explosion on Tuesday rocked Intel Corp.'s Fab 22, a semiconductor
manufacturing facility located near
The explosion comes just weeks after a tragic explosion at
a Chinese plant owned by Hon Hai Precision Industry Co Ltd. (2317)
subsidiary Foxconn. The Chinese plant was being used to manufacture Apple
Inc.'s (AAPL) iPad 2 at the time, and
has since reopened.
The incident claimed three lives as fires and secondary explosions raged
for some time after the incident.
By contrast the damage at the Intel fab was limited by high tech safety
systems. Seven workers were in the room when the explosion occurred and
six were outside of it. Fire controls kicked in, as designed, limiting the
extent of the damage.
The employees were evacuated for precautionary purposes, but there was no major
damage to the Fab or disruption of production. One worker was taken
to the local Maricopa Medical Center with serious, but non-life
threatening injuries. Two others were transported to local hospitals
immediately after the incident with less serious injuries. And a fourth worker
was hospitalized later in the day.
Workers inside the fab room wore protective face shields, aprons, and gloves.
This stands in contrast to workers at Chinese assembly plants that often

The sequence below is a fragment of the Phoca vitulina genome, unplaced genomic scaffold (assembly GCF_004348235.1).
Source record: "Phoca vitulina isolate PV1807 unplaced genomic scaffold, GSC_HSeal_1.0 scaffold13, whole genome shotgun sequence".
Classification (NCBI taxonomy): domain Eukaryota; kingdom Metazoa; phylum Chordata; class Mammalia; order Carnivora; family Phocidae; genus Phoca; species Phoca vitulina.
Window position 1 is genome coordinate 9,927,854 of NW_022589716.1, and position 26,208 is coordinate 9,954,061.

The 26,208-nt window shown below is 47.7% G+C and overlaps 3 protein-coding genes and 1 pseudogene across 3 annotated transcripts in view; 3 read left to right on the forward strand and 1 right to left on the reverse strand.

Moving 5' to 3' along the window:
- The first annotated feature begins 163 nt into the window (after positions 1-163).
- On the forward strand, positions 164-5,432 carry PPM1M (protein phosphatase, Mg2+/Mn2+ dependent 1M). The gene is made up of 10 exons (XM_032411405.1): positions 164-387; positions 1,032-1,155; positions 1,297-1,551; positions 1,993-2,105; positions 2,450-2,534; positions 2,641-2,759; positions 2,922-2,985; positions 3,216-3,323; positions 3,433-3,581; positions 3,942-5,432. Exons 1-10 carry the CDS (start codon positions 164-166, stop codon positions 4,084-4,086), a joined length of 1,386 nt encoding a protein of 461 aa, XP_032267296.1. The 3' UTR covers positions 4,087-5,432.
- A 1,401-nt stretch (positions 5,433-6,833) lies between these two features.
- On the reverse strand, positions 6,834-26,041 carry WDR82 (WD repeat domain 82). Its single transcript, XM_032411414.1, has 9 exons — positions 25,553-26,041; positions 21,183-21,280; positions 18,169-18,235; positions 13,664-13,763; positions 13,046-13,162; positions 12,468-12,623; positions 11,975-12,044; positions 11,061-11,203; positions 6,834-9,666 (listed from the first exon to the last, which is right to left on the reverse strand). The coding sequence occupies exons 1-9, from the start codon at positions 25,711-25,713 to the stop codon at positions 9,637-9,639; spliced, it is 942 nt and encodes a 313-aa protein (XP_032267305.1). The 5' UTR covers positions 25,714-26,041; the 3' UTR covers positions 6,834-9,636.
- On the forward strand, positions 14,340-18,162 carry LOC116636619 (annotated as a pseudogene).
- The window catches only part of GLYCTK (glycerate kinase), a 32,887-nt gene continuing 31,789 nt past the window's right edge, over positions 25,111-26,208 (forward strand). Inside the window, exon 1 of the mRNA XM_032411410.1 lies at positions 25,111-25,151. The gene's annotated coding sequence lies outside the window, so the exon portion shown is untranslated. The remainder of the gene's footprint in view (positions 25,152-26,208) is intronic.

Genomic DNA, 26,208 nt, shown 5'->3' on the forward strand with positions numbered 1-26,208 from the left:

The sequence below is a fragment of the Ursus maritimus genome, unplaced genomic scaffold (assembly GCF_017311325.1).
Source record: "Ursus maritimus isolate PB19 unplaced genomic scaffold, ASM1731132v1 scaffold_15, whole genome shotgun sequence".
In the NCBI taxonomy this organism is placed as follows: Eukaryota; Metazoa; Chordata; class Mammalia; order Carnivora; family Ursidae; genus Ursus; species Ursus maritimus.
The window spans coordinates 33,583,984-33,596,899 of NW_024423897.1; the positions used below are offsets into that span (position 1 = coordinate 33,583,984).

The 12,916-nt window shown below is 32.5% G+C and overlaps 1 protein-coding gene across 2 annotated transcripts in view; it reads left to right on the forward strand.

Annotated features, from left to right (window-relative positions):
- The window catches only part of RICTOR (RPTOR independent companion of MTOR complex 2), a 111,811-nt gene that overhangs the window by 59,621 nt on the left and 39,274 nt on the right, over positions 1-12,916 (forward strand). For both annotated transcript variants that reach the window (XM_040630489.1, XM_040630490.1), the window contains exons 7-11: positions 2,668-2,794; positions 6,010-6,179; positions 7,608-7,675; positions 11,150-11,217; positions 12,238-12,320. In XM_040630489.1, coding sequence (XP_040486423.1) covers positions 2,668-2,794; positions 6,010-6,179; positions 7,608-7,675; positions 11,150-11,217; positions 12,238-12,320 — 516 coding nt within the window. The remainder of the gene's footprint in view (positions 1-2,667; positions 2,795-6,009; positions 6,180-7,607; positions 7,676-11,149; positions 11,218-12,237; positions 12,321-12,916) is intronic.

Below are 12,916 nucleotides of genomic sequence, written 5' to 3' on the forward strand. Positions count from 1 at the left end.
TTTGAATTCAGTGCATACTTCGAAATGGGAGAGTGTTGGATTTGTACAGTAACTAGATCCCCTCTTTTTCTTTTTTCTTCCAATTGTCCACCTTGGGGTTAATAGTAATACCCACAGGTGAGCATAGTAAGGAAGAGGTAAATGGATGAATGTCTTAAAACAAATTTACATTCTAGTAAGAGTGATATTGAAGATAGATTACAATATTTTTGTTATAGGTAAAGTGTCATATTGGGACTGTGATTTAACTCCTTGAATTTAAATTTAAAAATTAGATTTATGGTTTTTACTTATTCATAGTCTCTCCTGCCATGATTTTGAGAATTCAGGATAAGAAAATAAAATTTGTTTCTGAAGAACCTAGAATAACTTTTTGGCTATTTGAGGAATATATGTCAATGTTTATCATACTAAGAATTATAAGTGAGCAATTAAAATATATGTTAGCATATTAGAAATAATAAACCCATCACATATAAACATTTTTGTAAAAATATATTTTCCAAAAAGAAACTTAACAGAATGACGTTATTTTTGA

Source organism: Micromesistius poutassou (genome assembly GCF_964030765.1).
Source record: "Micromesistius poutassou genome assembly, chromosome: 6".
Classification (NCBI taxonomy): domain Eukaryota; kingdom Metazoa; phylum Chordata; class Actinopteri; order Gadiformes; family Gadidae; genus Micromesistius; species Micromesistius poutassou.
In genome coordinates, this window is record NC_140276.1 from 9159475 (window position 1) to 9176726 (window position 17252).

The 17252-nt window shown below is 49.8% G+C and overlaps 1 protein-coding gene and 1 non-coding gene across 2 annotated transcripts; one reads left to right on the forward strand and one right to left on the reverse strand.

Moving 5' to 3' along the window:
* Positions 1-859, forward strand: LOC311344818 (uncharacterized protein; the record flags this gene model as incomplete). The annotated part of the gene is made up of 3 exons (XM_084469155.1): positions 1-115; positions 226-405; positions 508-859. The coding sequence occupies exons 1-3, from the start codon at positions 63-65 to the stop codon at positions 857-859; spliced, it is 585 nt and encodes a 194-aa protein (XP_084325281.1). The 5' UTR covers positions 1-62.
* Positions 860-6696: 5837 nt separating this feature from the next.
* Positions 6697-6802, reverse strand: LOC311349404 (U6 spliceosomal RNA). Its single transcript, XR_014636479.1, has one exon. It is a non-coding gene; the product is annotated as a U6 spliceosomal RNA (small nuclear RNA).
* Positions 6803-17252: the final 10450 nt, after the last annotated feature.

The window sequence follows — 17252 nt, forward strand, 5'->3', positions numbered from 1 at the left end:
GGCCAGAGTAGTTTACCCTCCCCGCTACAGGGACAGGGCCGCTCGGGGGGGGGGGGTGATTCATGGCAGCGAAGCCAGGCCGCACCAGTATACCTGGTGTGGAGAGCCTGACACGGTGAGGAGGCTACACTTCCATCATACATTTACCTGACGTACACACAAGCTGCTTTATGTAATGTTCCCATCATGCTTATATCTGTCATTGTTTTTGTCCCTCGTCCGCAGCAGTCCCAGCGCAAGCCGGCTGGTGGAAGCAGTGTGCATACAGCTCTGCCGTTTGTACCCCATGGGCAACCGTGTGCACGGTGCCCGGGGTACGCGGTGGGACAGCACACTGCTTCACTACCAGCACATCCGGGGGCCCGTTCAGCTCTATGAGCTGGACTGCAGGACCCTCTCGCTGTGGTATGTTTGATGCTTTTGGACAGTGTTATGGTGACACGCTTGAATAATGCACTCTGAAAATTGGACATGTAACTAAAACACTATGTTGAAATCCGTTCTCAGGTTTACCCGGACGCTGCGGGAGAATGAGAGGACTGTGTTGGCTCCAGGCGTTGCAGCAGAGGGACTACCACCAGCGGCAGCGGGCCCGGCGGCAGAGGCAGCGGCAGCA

have minimal protection.
The protective measures are important as the fab, like many, deals with toxic
and/or flammable compounds, such as concentrated hydrochloric acid,
sulfuric acid, hydrogen peroxide, and ammonium hydroxide.
Josh Walden, Intel's vice president and general manager for fab sort
manufacturing, released a statement commenting,
"We’re trying to ascertain what happened. All we know is that there was no
damage or release of chemicals to the community."
The room where the explosion occurred was a solvent treatment room. Intel
uses chemical solvents, like the aforementioned chemicals, to carry out parts
of its semiconductor manufacturing process. After use, these compounds
are treated before being shipped to a toxic waste disposal facility. It
is believed that the workers were just starting to treat a batch of solvents
when the explosion occurred.
Firefighters arrived at the building at 2 p.m., with employees being cleared to
return inside by 3:30 p.m.
Intel would not speculate on what the financial costs of the damage would be.
However, based on Mr. Walden's comments, it appears that the damage was
minimal and localized to the solvent treatment room, so this should not be a
major setback for Intel.